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Watertown to host informational meeting on Black River Trail extension

in Local News 57 views

The city of Watertown will conduct a public information meeting Wednesday evening to discuss the proposed Black River Trail Western Extension, which will run from Marble Street Park near Eastern Boulevard to Factory Square Park.

The meeting will be from 6 to 7:30 p.m. in the City Hall Council Chambers, located on the third floor at 245 Washington St.

The meeting will be an open-house-style event, so people can come and go throughout the hour and a half.

The city, in cooperation with the Federal Highway Administration and the state Department of Transportation, is developing preliminary design plans to construct about 1.5 miles of multi-use trail along Marble Street and along the former New York Central Railroad corridor, including the conversion of two former railroad bridges on Sewall’s Island to fill in a critical gap with the existing Black River Trail in the city.

The purpose of the meeting is to gather comments on the proposed project from interested individuals, stakeholder groups, local officials and involved agencies. This public meeting is part of the continuing efforts by the city, DOT and the Federal Highway Administration to encourage public input into the development of federally funded multi-modal transportation projects.

Representatives from the city and Barton and Loguidice D.P.C., will be available at the meeting to answer questions and obtain comments on the proposed project.

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Mile of walking trails proposed for Thompson Park

in Place/Sports 265 views

The city has proposed adding more than a mile of paved trails in historic Thompson Park.

City Manager Kenneth A. Mix and Philip Sprague, chairman of Friends of Thompson Park, will make a presentation during Tuesday night’s work session about the paved trails that would cost $1,150,000 if all three proposed sections were completed.

All three trails are included in the park’s new master plan, Mix said.

“The need for the three trails have been discussed for a long time,” he said.

In July, the Friends of Thompson Park, a planning group for the park, discussed the three trails at its monthly meeting. Last week, the Friends adopted a resolution recommending that the trails be made a priority project.

This summer, council members appropriated $636,0000 in American Rescue Plan Act funds for Thompson Park priority projects.

Design work would occur over the next several months and construction is planned for next year, Mix said.

About half of the mile in new trails would be created at the Gotham Street entrance and run along the west entrance road, now called Joseph M. Butler Jr. Drive. The cost would be $550,000.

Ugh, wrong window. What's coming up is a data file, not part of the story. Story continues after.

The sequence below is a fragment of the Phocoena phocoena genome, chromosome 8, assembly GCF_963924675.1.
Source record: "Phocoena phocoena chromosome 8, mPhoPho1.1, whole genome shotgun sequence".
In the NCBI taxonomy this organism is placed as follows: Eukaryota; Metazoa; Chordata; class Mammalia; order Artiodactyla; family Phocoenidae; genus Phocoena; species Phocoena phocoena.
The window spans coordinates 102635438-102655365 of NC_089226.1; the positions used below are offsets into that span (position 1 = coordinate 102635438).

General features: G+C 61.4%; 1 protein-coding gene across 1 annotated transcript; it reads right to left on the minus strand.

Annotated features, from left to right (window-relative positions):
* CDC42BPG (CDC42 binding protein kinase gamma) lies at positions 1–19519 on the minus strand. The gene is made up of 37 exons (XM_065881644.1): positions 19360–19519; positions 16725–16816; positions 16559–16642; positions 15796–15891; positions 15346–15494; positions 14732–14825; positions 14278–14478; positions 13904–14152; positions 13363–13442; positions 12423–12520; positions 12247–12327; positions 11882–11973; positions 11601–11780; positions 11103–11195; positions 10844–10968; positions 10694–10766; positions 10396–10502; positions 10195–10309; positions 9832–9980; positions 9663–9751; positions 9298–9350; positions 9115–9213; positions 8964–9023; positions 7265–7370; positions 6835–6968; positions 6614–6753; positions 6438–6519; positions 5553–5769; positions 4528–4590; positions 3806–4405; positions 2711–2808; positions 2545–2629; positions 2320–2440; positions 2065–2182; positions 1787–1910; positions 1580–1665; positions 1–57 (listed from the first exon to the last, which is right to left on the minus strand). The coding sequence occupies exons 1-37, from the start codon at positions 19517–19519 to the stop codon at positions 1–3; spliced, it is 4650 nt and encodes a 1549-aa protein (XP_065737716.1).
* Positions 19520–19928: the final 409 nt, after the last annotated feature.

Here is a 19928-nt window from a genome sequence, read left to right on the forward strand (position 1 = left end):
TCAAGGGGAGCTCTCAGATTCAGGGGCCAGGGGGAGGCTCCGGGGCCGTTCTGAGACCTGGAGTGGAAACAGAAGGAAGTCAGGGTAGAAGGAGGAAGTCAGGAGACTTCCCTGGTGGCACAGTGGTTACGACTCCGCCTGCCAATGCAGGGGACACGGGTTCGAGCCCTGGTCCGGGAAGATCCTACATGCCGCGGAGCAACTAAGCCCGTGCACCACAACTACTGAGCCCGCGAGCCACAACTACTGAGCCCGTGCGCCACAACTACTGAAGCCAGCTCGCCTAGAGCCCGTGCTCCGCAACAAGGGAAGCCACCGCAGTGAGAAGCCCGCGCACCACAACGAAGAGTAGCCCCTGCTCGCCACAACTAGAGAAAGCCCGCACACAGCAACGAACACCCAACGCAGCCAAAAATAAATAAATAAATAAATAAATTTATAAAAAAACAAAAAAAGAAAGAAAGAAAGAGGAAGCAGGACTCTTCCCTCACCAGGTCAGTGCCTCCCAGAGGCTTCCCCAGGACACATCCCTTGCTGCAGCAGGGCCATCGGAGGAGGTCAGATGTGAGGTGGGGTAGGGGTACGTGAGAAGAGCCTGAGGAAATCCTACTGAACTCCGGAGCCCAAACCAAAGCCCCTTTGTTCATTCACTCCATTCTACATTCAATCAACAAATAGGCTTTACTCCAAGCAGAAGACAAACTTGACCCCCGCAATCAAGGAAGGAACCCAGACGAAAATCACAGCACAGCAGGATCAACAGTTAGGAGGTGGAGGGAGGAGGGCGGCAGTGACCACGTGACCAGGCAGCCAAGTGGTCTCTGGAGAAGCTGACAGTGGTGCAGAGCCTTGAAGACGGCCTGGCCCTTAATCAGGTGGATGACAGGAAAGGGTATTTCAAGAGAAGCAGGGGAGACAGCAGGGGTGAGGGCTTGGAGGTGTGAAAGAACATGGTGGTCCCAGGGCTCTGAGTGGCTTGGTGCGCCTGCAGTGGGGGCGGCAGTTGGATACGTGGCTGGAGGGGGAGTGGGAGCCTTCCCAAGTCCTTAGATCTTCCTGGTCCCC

That trail would give park-goers a place to walk other than in the road, he said.

At a cost of $240,000, the next section would be about 1,525 feet long and connect with the Rotary Exercise trail, while the third section proposes 1,130 feet of paved trail running parallel to Overlook Drive. That section would cost $360,000.

“They would tie everything to the rest of the park,” he said. “They will result in the western portion of the park being tied to the northern, central, and eastern parts.”

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Agriculture and tourism leaders want better for Thousand Islands-Seaway Wine Trail

in Uncategorized 275 views

Local agricultural and tourism leaders are hoping to revive the languishing Thousand Islands-Seaway Wine Trail.

Jay Matteson, agricultural coordinator for Jefferson County Economic Development, said that the wine trail has become just about dormant in recent years, but he hopes to uncork it once again.

“It’s just not as active as we would hope it would be,” he said. “We’d like to see if we can help save it.”

When it was first introduced in 2007, the idea was for wineries to work together to promote the trail to attract visitors and organize events with each other.

But over the years, wineries went their separate ways to work on their own to lure visitors.

And now Matteson plans to get together with Corey C. Fram, director of the Thousands Islands International Tourism Council, and Cornell Cooperative Extension officials to see what can be done to get it going again.

A couple of weeks ago, Matteson was asked about the status of the trail at a Jefferson County Agricultural Development Council meeting that he oversees.

Since then, he’s talked to a couple winery owners who told him that the trail is like an empty bottle of wine.

The wine trail was created in 2007 by an act of the state legislature, and it took another act to add to the original list. That legislation was passed and signed in 2021 to add two more wineries to the trail.

The Thousand Islands Winery in Alexandria Bay, the first winery that opened in the north country 20 years ago, was a driving force on the trail when it began.

But the A-Bay winery lost interest in the venture several years ago, when there was talk about adding breweries and distilleries to the trail, said Nicholas Shanley, general manager of Thousand Islands Winery.

It seemed like the focus changed year to year for whatever was new and wineries were no longer as prominently promoted as they had been in the past, he said.

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